To avoid violating FLSA overtime pay requirements, state and local governments should be aware of current salary basis test requirements and pending litigation.
Since the Fair Labor Standards Act (FLSA) was extended to state and local governments in 1986, public entities have grappled with a host of compliance issues. For public entities attempting to balance their budgets and forecast future liabilities, FLSA compliance and litigation can be quite vexing. The financial impact of non-compliance can be devastating, as potential remedies include double backpay for three years with interest and attorneys' fees.
This article contains a brief discussion about one of the more controversial and troubling aspects of the FLSA - the requirement that all employees exempt from overtime compensation be paid on "a salary basis." The article is divided into four sections: 1) a summary background of the regulation, 2) a description of the current requirements of the salary basis test, 3) an update regarding the status of litigation, and 4) a checklist and recommendations for minimizing exposure to salary basis test litigation.
The FLSA was adopted in 1938. One of the act's core provisions is a requirement that employers pay overtime compensation to employees working over a specified number of hours (usually 40) per workweek, unless the employees are exempt. When first enacted by Congress, the FLSA covered only private employers. In 1966, Congress extended the act's coverage to certain government employees, particularly hospital workers and employees in some local transit operations.
In the Fair Labor Standards Amendments of 1974, Congress attempted to extend coverage to all public employers. In the 1976 case National League of Cities v. Usery, the U.S. Supreme Court ruled that extending the FLSA to state and local government violated the 10th Amendment; however, the Court overruled this decision in 1985 in Garcia v. San Antonio Metropolitan Transit Authority. The Fair Labor Standards Amendments of 1985 made the act applicable to state and local public entities on April 15, 1986.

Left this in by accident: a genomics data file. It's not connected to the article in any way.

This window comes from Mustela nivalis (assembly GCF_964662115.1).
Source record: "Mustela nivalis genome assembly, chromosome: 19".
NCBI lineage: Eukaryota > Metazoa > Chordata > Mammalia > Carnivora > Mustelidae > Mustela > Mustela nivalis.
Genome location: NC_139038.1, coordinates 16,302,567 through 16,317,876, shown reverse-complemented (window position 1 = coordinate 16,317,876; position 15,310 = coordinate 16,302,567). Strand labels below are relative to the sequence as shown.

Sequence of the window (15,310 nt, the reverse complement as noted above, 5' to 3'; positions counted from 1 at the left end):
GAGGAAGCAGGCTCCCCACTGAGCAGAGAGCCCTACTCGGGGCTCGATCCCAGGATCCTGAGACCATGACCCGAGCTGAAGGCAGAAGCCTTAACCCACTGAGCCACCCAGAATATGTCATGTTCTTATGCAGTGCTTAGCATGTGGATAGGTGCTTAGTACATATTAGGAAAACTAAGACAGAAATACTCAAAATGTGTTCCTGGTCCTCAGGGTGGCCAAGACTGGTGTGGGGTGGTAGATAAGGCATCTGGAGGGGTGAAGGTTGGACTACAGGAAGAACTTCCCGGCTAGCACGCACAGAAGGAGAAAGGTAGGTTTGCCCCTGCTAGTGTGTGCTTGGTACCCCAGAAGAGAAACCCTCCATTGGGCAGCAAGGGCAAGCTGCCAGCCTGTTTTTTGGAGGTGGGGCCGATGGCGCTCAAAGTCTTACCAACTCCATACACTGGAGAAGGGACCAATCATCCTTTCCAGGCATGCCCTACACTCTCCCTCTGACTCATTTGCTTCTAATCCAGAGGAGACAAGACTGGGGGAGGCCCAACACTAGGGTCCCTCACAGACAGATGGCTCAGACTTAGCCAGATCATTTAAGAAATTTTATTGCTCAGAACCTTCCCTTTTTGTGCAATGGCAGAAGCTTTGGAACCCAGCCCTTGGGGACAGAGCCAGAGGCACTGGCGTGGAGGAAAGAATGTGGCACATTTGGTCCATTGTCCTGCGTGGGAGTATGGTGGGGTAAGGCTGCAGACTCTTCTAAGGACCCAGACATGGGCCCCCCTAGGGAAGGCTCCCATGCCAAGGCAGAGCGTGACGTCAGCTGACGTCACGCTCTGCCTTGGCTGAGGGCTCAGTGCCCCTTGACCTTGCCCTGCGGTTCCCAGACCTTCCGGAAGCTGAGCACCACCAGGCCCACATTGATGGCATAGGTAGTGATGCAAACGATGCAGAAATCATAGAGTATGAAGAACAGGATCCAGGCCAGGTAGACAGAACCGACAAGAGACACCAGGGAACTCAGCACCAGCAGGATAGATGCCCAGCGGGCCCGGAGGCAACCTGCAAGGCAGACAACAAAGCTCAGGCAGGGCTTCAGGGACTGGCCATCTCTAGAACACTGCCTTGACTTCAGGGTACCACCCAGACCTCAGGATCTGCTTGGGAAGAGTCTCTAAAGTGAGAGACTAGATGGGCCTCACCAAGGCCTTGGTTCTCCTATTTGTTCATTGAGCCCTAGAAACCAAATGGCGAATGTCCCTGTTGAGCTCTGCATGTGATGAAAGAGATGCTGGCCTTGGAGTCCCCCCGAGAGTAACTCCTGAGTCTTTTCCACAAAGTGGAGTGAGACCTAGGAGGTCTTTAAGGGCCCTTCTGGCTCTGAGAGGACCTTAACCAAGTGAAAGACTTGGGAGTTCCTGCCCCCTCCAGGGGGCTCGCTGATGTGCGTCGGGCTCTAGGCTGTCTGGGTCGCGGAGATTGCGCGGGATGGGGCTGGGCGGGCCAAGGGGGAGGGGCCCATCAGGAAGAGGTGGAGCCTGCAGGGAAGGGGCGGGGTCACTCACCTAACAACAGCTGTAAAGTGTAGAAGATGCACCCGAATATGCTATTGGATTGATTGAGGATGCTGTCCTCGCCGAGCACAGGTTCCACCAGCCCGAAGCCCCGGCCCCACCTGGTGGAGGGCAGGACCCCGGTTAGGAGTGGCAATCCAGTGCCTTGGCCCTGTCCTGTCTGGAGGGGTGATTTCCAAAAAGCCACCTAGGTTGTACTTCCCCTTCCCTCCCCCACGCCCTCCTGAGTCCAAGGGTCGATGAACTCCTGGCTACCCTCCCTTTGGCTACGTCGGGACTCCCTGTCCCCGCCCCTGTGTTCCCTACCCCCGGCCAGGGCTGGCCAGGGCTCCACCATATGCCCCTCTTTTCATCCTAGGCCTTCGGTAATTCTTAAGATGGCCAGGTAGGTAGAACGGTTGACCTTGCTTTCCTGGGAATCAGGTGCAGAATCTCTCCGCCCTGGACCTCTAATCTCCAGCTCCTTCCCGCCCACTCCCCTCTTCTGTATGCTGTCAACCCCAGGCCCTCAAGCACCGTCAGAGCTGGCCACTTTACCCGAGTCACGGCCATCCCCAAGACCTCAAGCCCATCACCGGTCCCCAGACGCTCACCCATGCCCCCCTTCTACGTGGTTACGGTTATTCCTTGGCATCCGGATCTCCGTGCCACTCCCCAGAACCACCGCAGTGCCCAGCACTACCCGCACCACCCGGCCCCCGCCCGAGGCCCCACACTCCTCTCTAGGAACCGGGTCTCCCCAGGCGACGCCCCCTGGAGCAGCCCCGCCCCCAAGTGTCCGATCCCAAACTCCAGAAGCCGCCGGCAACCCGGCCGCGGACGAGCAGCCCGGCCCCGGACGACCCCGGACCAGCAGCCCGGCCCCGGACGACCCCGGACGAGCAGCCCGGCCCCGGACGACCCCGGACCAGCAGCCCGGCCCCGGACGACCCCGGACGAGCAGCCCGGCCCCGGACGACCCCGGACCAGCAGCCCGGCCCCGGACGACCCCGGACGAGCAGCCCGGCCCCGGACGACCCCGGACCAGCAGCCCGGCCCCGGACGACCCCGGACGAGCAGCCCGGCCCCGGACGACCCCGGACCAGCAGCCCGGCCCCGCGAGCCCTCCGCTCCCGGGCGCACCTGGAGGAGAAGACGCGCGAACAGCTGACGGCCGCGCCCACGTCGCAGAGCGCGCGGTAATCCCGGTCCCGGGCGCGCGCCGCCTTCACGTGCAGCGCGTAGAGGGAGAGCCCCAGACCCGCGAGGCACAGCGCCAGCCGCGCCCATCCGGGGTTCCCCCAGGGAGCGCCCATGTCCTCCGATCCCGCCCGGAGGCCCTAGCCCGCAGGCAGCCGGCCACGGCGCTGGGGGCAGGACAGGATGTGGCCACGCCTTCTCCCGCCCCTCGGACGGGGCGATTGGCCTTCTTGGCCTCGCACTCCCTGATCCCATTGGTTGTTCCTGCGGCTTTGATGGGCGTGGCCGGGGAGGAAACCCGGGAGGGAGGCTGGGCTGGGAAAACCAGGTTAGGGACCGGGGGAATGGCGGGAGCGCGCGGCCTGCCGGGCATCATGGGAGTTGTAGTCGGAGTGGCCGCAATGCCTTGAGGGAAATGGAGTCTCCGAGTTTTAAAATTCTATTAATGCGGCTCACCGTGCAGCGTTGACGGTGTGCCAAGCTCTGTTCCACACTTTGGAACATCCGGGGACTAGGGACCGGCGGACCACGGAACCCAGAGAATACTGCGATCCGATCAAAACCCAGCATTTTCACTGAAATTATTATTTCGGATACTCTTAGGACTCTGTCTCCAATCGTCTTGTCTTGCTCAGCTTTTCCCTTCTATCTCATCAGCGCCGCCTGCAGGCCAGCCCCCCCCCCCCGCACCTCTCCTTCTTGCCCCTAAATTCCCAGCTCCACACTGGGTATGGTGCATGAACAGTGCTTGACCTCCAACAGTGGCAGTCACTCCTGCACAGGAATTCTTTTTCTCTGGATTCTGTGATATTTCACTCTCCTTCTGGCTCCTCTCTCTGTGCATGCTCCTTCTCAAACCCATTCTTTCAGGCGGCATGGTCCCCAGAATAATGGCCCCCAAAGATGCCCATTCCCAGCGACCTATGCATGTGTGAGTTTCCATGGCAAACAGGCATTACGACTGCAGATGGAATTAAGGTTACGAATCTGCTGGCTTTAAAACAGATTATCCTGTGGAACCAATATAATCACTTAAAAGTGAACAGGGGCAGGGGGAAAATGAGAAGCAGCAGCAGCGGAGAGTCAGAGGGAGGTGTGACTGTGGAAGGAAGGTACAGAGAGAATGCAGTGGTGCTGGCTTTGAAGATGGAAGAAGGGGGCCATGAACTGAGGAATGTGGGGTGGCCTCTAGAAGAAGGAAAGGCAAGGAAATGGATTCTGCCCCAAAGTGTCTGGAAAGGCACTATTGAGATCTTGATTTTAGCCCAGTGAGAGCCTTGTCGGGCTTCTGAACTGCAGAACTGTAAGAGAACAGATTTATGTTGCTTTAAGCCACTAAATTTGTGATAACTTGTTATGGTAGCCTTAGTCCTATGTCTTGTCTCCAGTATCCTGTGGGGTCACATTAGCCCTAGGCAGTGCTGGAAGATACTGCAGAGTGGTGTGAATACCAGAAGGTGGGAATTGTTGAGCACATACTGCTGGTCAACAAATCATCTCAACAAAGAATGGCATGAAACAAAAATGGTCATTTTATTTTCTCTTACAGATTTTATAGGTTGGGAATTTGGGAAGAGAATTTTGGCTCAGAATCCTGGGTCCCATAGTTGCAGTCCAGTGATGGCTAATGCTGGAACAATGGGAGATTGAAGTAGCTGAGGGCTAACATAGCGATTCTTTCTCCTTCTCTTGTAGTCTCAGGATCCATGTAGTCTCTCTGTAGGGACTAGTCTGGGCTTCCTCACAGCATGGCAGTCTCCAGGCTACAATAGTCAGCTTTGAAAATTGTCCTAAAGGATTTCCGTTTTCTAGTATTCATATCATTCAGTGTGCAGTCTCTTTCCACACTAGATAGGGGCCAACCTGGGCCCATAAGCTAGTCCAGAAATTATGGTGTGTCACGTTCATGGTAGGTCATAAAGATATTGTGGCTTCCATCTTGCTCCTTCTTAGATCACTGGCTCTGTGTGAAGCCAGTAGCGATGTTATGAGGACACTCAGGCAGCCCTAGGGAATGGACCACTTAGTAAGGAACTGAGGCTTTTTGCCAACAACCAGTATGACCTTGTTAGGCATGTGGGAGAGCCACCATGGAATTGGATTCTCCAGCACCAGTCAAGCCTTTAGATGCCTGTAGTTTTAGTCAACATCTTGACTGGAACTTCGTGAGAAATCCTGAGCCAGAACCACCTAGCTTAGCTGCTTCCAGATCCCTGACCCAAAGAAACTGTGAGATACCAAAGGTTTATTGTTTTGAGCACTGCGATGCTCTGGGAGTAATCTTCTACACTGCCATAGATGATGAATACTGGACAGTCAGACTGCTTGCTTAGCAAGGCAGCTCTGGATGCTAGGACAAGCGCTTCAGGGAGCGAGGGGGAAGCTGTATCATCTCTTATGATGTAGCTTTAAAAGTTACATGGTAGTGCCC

Since its original enactment in 1938, Congress has exempted certain "white collar" employees from the FLSA's overtime requirements:
The provisions of [wages] and [hours] ... shall not apply with respect to... any employee employed in a bona fide executive, administrative, or professional capacity... (as such terms are defined and delimited from time to time by regulations of the Secretary [of the U.S. Department of Labor (DOL)]. Thus, while Congress mandated that white-collar employees be exempt from overtime pay, Congress delegated to DOL the responsibility for defining and delimiting the exemptions. The FLSA itself makes no mention of a salary basis test.
In 1940, when the FLSA applied only to private employers, DOL established two categories of tests to determine whether employees qualify for the white-collar exemption: the duties test and the salary basis test. Simply put, the salary basis test requires that all exempt employees be paid "on a salary basis," where a salary is defined as a predetermined amount of weekly pay, regardless of quality or quantity of work actually performed.
In 1990, the Ninth Circuit issued its decision in Abshire v. County of Kern. The court held that fire battalion chiefs were not exempt because their pay was subject to the possibility of deductions for absences of less than one day. The holding in Abshire led to widespread litigation against public entities across the United States. As a result of public accountability principles and other aspects of public-sector pay systems, most public entities used "leave bank" systems which, when employees did not have sufficient leave, could theoretically result in a loss of pay. Under Abshire, such systems did not meet the salary basis requirement.
In September 1991, DOL published an interim final rule designed to eliminate the effect of Abshire. …